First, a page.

“I” – Institutional Sponsorship (CAN SLIM)

  • Increase in number of funds owning the stock in recent quarters
  • Ownership by funds that have outperformed the market over the last 3 years
  • Average daily trading volume of 400,000 or more

Why It’s Important

“Institutional sponsorship” simply refers to ownership of a stock by mutual funds, banks, pension funds and other large institutions. These professional investors have teams of analysts researching thousands of stocks, so it’s good confirmation to see them buying a stock you’re considering. It’s even better to see the number of funds rising quarter over quarter, since it indicates increasing demand for the stock.

What Else You Should Know

It Takes Time for Funds to Establish a Position

Since they’re often managing portfolios in the hundreds of millions or even billions of dollars, fund managers tend to take large positions in a stock. That could mean the fund needs to buy millions of shares in that one stock to become fully invested. If they tried to purchase all those shares in one day, their own buying would drive the share price up beyond what they’re willing to pay.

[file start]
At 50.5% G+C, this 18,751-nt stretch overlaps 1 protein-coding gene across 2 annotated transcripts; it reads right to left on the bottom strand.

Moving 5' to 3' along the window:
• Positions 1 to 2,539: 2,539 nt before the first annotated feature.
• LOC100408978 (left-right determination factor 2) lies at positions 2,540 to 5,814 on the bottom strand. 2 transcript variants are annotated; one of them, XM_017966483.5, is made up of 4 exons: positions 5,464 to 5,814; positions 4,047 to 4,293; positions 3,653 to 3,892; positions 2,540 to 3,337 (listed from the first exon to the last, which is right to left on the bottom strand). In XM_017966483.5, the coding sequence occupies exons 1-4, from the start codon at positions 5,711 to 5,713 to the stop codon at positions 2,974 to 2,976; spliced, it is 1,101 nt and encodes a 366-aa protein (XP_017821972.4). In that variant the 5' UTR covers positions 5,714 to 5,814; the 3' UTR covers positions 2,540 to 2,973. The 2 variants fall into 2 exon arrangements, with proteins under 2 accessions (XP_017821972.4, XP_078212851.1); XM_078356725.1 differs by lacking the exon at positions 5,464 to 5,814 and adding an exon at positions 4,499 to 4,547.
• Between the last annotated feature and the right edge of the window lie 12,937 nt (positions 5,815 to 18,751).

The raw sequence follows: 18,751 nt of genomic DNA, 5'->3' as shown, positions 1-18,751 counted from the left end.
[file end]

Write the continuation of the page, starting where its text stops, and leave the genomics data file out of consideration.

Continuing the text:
So it will often take weeks, even months, for an institutional investor to establish a full position. And that’s just one fund. If hundreds of funds are buying that stock, do the math! It could take many months or longer before the buying starts to ease up. That gives you the opportunity to ride their coattails and get into the same stocks, as large institutional investors continue to buy and push the share price higher.

Focus on More “Liquid” Stocks

Stocks that trade, on average, less than 400,000 shares a day are considered “thinly traded.” Institutional investors tend to avoid such stocks since it’s harder for them to establish a meaningful position, and it’s harder for them to get in and out of the stock without pushing the price too high or too low.

Thinly traded stocks can also be more volatile than larger, “liquid” stocks (those with high daily trading volumes). That’s because it takes less trading to dramatically move the price of a stock that trades 100,000 shares a day than one that trades 5 million shares.

So as a general rule, avoid thinly traded names and focus on the same liquid stocks the institutional investors are buying.

Read More At Investor’s Business Daily: http://education.investors.com/Lesson.aspx?id=735744#ixzz3uqSUGcIJ